Stop Sign Safety

Stop Sign Accident

Have you ever wondered why a stop sign is red or why it is shaped like an octagon? The design of the memorable red sign has evolved over time in order to more quickly grab the attention of drivers so they can react faster.

According to Brown University, the first stop signs were posted in Michigan and Nebraska in 1915. They were square-shaped, measuring two feet by two feet with black letters on a white background. While these plain signs might have been adequate at first, as the number of cars on the road increased, the U.S. standardized all stop signs to the octagonal shape that we still see today.

The octagonal shape was chosen since it is less common, so that drivers could recognize it more easily from the back and at night. The stop sign began its current look in 1954, according to Reader’s Digest — a white outline and lettering against a red background.

Types of Intersections With Stop Signs

Intersections are often labeled as either controlled or uncontrolled. Controlled intersections are more common, and employ stop signs or traffic signals. Uncontrolled intersections are found in areas with little traffic, and will often have no stoplight or signage. Fifteen studies found unwarranted multi-way stops actually increased speed away from intersections as motorists try to make up lost time spent at “unnecessary” stops.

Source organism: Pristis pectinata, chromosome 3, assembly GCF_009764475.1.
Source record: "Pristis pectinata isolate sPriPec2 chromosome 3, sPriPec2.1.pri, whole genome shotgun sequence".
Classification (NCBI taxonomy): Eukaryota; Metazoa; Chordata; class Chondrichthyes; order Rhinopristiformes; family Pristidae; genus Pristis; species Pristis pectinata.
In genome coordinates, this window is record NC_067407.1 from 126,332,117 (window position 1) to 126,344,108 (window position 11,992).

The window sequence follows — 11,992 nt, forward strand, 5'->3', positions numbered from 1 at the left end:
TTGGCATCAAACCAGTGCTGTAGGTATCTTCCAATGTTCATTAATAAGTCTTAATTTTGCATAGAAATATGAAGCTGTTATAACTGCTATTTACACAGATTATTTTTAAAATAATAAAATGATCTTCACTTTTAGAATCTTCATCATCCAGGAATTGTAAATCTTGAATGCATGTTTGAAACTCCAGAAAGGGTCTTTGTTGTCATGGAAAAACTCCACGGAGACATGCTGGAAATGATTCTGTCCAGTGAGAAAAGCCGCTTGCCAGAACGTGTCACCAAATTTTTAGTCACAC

Below we discuss three common types of Texas intersections and the safety rules associated with each.

  • Four-way stop: At a four-way intersection controlled by stop signs, vehicles gain right of way in the order they reach the intersection.
  • T-junction: A T-junction is an intersection at which a minor roadway meets a major roadway. The minor roadway is almost always controlled by a stop sign, while the vehicles on the major roadway always have right of way. The vehicle planning to turn right or left onto the major roadway must come to a complete stop and look both directions before pulling out onto the major roadway.
  • Yield versus stop: “Stop” means you have to come to a complete stop. “Yield” doesn’t always mean you have to stop. Instead, a yield sign (which is an upside down triangular shape, in either red and white or yellow and black) means you must give the right-of-way to other traffic by slowing or stopping as necessary; however, if it is necessary, you are required to stop at a yield sign.

Texas Auto Accidents

If someone runs a stop sign and hits you, it can cause a lot of damage to your car and injure you and your passengers; but it may be your word against the other driver’s. If you or a family member has been injured in an auto accident, consult with one of our experienced Houston car accident lawyers. The initial consultation is free and puts you under no obligation. Contact us today.

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